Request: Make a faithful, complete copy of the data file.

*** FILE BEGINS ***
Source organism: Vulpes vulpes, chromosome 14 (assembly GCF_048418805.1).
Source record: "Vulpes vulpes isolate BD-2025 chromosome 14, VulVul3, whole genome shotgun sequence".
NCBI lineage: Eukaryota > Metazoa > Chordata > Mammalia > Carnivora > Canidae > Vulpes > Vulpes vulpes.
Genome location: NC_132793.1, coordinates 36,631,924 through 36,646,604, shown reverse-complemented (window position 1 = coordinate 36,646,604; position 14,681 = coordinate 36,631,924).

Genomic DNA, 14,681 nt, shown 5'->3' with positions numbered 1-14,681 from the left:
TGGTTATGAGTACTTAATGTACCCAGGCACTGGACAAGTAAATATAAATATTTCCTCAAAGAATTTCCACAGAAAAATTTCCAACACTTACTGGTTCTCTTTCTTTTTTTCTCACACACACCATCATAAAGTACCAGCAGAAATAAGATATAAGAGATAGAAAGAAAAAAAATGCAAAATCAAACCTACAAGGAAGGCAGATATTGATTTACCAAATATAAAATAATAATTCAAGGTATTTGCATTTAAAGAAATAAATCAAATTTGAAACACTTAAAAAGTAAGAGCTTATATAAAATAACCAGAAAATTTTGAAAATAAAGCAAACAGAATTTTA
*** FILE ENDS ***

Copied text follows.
Source organism: Vulpes vulpes, chromosome 14 (assembly GCF_048418805.1).
Source record: "Vulpes vulpes isolate BD-2025 chromosome 14, VulVul3, whole genome shotgun sequence".
NCBI lineage: Eukaryota > Metazoa > Chordata > Mammalia > Carnivora > Canidae > Vulpes > Vulpes vulpes.
Genome location: NC_132793.1, coordinates 36,631,924 through 36,646,604, shown reverse-complemented (window position 1 = coordinate 36,646,604; position 14,681 = coordinate 36,631,924).

Genomic DNA, 14,681 nt, shown 5'->3' with positions numbered 1-14,681 from the left:
TGGTTATGAGTACTTAATGTACCCAGGCACTGGACAAGTAAATATAAATATTTCCTCAAAGAATTTCCACAGAAAAATTTCCAACACTTACTGGTTCTCTTTCTTTTTTTCTCACACACACCATCATAAAGTACCAGCAGAAATAAGATATAAGAGATAGAAAGAAAAAAAATGCAAAATCAAACCTACAAGGAAGGCAGATATTGATTTACCAAATATAAAATAATAATTCAAGGTATTTGCATTTAAAGAAATAAATCAAATTTGAAACACTTAAAAAGTAAGAGCTTATATAAAATAACCAGAAAATTTTGAAAATAAAGCAAACAGAATTTTA